London-based Carus Jewellery was established in 2012 by John and Elaine Hoyne, industry veterans with more than 25 years of experience in antique and vintage jewelry. This wealth of knowledge is evident in every aspect of their business, from Carus Jewellery’s carefully curated selection to its detailed online listings and informative educational blog posts.
Carus Jewellery: precious antique treasures.
I love when a jewelry store has a clear aesthetic vision; a consistent feeling to their inventory that makes it clear that they’re all carefully selected with the same goals in mind.
Carus Jewellery excels at this. You could wear any two random pieces from their inventory at the same time and they’d compliment each other perfectly.
That’s not to say their selection isn’t diverse: Carus Jewellery’s offerings encompass all of the eras, styles, and gemstones you’d expect from a fine antique jewelry store. But you can tell every single piece was chosen by the same guiding hand. It’s incredibly satisfying to behold and makes their shop’s inventory both dependable and delightful.
Let’s take a closer look at some of Carus Jewellery’s treasures, shall we? I bet you’ll be able to see what I mean.
This petite and perfect Georgian era beauty is an acrostic: the first letters of each stone use spell out the word “DEAREST.” You can see there’s a space in the back of the ring that would have offered a compartment for a sentimental treasure like a beloved’s hair, but it is now empty.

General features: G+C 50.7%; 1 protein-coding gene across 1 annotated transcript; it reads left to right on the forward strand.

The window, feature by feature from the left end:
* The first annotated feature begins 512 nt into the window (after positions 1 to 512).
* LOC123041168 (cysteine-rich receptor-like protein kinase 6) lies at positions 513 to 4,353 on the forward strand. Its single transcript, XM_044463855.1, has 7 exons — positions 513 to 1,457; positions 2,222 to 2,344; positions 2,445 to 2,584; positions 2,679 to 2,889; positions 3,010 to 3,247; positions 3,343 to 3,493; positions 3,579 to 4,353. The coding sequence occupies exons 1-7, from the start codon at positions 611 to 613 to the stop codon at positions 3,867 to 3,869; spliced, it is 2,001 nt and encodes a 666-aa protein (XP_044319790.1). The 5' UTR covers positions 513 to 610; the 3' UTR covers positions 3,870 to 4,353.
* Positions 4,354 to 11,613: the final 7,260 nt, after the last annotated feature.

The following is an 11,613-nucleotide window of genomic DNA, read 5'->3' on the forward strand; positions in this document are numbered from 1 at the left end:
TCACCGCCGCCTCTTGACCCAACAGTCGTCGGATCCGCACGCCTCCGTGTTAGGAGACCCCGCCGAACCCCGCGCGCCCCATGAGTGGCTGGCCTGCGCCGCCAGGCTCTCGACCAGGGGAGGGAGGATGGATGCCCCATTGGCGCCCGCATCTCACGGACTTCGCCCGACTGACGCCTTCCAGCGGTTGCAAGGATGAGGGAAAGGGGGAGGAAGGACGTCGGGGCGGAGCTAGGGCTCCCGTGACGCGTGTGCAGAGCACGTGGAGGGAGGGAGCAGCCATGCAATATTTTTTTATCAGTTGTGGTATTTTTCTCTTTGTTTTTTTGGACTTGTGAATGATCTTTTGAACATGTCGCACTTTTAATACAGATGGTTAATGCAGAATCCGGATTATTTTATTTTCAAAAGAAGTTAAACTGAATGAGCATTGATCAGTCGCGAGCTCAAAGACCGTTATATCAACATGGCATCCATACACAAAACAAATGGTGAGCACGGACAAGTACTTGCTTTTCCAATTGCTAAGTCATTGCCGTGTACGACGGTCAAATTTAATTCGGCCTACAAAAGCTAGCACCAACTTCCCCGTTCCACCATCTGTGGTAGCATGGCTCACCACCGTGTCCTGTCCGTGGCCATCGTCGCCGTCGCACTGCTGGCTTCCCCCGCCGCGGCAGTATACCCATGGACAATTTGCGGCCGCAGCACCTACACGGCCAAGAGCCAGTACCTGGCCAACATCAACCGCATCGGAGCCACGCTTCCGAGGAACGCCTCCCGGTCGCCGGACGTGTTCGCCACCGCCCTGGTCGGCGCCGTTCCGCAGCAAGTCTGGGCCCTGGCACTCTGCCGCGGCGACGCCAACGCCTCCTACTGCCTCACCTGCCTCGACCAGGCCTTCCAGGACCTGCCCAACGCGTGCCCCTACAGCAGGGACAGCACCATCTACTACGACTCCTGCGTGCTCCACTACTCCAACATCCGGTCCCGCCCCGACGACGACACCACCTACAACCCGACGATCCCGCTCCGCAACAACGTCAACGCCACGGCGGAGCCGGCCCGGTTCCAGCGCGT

I LOVE acrostic jewelry and I know many of you do too. I’m betting this ring will be snapped up quickly.
I enjoy browsing every section of Carus Jewellery’s website, but their ring selection is a little bit extra special, with a particular abundance of the of kind sleek, low-profile ring that is so appealing as an easily wearable everyday treasure.
This pearl and garnet ring is a perfect example: its exquisite side detailing and luscious colors are pure luxury, but its silhouette is simple enough that it could come with you almost anywhere in your daily life. It’s Victorian era and just gorgeous.
Here’s a very special Victorian era set! These remarkable matching pieces feature three hand-painted cameos showing a couple together on the pendant and a male and female figure on their own in the earrings, all in the dreamiest pastel colors.
I’m fascinated by the playful scene on the pendant; the female figure is blindfolded and her gentleman is leading her somewhere. Do any of you recognize a particular myth or story being referenced here?
Each cameo is set with a gold-inlaid tortoise shell surround with a tortoise shell bail on the pendant.
How about some more beautiful gold pendants? These three all have such a romantic, whimsical vibe, with their flowing lines and sprinkles of pearls. Each one is distinctive, but they share the same delicate elegance.
This pretty trio of pendants are all from the same time period, the elegant Edwardian era.
Just look at this crop of utterly lovely golden beauties! Two lockets and one pendant.
Each piece offered at Carus Jewellery must pass a series of checks, starting with evaluation of design and the quality and condition of the piece. Next, the age of and materials used in the piece are carefully verified. Only after all that will the piece be issued a certificate of authenticity and offered for sale.
Each piece is carefully, intentionally chosen and that care shines through the entire collection.